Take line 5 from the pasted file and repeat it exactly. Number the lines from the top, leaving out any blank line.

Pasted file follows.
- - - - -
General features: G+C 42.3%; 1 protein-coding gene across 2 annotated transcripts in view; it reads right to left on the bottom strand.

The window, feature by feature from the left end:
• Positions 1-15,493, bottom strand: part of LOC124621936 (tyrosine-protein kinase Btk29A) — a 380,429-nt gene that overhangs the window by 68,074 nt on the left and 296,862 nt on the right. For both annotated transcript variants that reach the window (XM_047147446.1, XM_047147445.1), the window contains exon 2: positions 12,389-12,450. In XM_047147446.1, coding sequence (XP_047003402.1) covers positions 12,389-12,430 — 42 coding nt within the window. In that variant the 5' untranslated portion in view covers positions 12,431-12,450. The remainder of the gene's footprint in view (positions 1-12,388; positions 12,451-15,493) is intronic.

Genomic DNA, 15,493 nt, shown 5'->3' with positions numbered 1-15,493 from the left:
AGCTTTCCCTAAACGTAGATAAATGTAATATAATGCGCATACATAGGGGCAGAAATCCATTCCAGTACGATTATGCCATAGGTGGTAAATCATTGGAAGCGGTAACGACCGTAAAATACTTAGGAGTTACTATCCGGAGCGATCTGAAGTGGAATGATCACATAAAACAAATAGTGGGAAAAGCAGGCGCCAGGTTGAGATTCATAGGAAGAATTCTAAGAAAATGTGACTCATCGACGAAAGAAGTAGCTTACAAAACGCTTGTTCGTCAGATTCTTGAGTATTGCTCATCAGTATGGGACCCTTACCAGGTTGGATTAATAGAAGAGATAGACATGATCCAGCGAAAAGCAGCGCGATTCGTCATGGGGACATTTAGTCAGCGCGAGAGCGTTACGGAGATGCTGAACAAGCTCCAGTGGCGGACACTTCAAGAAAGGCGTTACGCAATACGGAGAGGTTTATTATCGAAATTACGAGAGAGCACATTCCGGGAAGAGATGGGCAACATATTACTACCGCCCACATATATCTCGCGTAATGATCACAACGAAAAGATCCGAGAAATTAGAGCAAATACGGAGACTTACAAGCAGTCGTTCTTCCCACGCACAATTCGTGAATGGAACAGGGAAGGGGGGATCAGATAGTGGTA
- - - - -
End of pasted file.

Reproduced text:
AGCTTTCCCTAAACGTAGATAAATGTAATATAATGCGCATACATAGGGGCAGAAATCCATTCCAGTACGATTATGCCATAGGTGGTAAATCATTGGAAGCGGTAACGACCGTAAAATACTTAGGAGTTACTATCCGGAGCGATCTGAAGTGGAATGATCACATAAAACAAATAGTGGGAAAAGCAGGCGCCAGGTTGAGATTCATAGGAAGAATTCTAAGAAAATGTGACTCATCGACGAAAGAAGTAGCTTACAAAACGCTTGTTCGTCAGATTCTTGAGTATTGCTCATCAGTATGGGACCCTTACCAGGTTGGATTAATAGAAGAGATAGACATGATCCAGCGAAAAGCAGCGCGATTCGTCATGGGGACATTTAGTCAGCGCGAGAGCGTTACGGAGATGCTGAACAAGCTCCAGTGGCGGACACTTCAAGAAAGGCGTTACGCAATACGGAGAGGTTTATTATCGAAATTACGAGAGAGCACATTCCGGGAAGAGATGGGCAACATATTACTACCGCCCACATATATCTCGCGTAATGATCACAACGAAAAGATCCGAGAAATTAGAGCAAATACGGAGACTTACAAGCAGTCGTTCTTCCCACGCACAATTCGTGAATGGAACAGGGAAGGGGGGATCAGATAGTGGTA